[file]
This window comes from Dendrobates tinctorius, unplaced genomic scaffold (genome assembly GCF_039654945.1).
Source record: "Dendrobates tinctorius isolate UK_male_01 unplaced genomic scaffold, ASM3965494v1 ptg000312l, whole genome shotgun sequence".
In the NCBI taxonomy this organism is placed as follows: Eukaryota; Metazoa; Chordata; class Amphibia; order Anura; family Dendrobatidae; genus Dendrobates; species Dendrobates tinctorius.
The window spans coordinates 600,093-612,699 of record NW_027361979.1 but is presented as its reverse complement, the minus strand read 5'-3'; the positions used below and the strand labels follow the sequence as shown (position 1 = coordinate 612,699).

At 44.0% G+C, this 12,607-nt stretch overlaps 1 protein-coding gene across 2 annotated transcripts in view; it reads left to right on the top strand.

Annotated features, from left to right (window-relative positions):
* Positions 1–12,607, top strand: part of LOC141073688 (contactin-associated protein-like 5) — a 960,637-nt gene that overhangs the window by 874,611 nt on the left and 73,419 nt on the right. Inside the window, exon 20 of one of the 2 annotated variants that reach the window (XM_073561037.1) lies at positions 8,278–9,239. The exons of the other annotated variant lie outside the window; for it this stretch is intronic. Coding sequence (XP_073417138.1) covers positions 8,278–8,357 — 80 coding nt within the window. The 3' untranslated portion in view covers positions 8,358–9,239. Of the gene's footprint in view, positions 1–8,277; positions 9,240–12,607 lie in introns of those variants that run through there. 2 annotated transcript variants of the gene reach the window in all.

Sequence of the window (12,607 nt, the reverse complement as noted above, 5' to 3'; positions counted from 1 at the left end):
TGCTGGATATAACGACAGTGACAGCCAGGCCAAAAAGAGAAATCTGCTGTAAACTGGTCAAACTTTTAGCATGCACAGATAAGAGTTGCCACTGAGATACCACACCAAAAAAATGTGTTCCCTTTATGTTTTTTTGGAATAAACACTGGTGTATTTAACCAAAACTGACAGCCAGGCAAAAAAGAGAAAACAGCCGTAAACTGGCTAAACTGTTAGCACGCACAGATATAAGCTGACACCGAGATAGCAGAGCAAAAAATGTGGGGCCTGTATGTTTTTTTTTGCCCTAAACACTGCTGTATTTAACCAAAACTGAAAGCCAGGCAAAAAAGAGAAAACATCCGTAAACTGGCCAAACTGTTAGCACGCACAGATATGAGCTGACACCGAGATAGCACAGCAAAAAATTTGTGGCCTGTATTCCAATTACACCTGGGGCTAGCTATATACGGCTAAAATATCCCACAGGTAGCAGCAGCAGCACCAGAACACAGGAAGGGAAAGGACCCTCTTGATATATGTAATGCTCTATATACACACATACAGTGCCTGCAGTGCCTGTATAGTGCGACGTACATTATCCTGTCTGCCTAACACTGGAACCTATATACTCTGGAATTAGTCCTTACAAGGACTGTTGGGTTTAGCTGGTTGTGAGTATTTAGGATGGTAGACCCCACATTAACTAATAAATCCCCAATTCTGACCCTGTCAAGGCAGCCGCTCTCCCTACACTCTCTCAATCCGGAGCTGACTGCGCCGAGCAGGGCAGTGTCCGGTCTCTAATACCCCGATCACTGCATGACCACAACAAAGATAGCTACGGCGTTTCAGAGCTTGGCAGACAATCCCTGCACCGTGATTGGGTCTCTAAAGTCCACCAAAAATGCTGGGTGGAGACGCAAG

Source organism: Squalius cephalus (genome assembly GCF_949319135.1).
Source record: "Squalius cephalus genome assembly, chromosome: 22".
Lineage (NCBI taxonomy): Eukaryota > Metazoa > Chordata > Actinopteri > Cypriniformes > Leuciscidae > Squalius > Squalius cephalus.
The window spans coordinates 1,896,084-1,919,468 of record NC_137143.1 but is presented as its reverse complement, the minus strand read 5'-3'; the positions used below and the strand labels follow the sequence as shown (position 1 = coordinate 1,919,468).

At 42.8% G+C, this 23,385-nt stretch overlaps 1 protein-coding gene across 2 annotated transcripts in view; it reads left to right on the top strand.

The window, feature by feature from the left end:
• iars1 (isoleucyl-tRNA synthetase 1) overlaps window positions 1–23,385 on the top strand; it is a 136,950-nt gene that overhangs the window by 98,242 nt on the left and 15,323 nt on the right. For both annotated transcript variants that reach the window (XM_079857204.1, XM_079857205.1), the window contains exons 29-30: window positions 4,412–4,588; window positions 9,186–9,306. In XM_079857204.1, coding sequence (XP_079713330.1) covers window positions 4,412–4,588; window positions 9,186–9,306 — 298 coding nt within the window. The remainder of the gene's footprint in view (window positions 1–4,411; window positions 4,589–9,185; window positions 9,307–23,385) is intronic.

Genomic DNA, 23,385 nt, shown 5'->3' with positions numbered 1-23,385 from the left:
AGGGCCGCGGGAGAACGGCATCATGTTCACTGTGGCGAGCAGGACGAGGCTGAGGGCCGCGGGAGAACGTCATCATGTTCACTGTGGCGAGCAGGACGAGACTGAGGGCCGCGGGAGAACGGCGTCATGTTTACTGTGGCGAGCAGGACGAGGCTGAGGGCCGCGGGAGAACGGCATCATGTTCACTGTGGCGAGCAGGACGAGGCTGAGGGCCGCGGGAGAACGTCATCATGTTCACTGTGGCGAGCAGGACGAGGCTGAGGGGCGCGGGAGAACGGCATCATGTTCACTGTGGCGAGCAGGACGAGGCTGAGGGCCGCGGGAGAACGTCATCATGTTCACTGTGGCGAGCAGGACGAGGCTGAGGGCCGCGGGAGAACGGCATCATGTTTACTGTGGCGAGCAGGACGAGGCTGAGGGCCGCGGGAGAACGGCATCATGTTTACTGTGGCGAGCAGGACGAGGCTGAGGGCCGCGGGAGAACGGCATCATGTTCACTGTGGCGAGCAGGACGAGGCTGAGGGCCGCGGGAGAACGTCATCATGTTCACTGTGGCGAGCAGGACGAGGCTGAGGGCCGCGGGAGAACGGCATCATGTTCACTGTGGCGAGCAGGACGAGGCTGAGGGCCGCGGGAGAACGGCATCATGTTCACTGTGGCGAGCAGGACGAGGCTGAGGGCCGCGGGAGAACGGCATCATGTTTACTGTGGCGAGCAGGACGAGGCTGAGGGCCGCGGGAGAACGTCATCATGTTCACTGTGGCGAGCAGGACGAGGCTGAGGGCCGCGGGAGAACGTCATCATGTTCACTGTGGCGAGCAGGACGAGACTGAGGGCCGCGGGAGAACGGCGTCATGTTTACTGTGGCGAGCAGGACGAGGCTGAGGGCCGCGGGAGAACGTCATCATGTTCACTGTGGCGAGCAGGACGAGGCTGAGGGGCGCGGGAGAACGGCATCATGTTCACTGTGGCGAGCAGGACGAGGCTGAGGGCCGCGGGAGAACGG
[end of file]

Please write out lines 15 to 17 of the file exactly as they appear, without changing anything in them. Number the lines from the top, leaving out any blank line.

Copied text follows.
The window, feature by feature from the left end:
• iars1 (isoleucyl-tRNA synthetase 1) overlaps window positions 1–23,385 on the top strand; it is a 136,950-nt gene that overhangs the window by 98,242 nt on the left and 15,323 nt on the right. For both annotated transcript variants that reach the window (XM_079857204.1, XM_079857205.1), the window contains exons 29-30: window positions 4,412–4,588; window positions 9,186–9,306. In XM_079857204.1, coding sequence (XP_079713330.1) covers window positions 4,412–4,588; window positions 9,186–9,306 — 298 coding nt within the window. The remainder of the gene's footprint in view (window positions 1–4,411; window positions 4,589–9,185; window positions 9,307–23,385) is intronic.

Genomic DNA, 23,385 nt, shown 5'->3' with positions numbered 1-23,385 from the left: